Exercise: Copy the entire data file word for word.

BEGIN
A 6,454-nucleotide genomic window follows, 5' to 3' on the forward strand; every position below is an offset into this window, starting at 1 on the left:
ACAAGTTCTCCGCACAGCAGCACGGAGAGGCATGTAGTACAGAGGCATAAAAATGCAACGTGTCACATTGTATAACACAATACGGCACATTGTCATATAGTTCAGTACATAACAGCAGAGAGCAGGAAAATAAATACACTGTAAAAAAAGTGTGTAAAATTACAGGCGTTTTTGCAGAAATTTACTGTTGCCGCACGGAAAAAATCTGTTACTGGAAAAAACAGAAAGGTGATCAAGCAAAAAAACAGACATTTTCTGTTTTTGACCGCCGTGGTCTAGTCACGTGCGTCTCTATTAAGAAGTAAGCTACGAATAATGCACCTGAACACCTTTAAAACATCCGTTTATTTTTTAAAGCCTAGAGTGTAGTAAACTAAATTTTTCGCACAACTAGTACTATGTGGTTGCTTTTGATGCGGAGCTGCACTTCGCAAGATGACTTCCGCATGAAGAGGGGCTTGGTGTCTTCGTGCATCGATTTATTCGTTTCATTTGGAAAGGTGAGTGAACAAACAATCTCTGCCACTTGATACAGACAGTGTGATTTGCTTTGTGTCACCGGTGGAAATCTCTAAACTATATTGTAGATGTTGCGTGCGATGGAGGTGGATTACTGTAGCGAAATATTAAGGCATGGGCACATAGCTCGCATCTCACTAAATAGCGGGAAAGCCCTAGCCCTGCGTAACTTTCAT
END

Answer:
A 6,454-nucleotide genomic window follows, 5' to 3' on the forward strand; every position below is an offset into this window, starting at 1 on the left:
ACAAGTTCTCCGCACAGCAGCACGGAGAGGCATGTAGTACAGAGGCATAAAAATGCAACGTGTCACATTGTATAACACAATACGGCACATTGTCATATAGTTCAGTACATAACAGCAGAGAGCAGGAAAATAAATACACTGTAAAAAAAGTGTGTAAAATTACAGGCGTTTTTGCAGAAATTTACTGTTGCCGCACGGAAAAAATCTGTTACTGGAAAAAACAGAAAGGTGATCAAGCAAAAAAACAGACATTTTCTGTTTTTGACCGCCGTGGTCTAGTCACGTGCGTCTCTATTAAGAAGTAAGCTACGAATAATGCACCTGAACACCTTTAAAACATCCGTTTATTTTTTAAAGCCTAGAGTGTAGTAAACTAAATTTTTCGCACAACTAGTACTATGTGGTTGCTTTTGATGCGGAGCTGCACTTCGCAAGATGACTTCCGCATGAAGAGGGGCTTGGTGTCTTCGTGCATCGATTTATTCGTTTCATTTGGAAAGGTGAGTGAACAAACAATCTCTGCCACTTGATACAGACAGTGTGATTTGCTTTGTGTCACCGGTGGAAATCTCTAAACTATATTGTAGATGTTGCGTGCGATGGAGGTGGATTACTGTAGCGAAATATTAAGGCATGGGCACATAGCTCGCATCTCACTAAATAGCGGGAAAGCCCTAGCCCTGCGTAACTTTCAT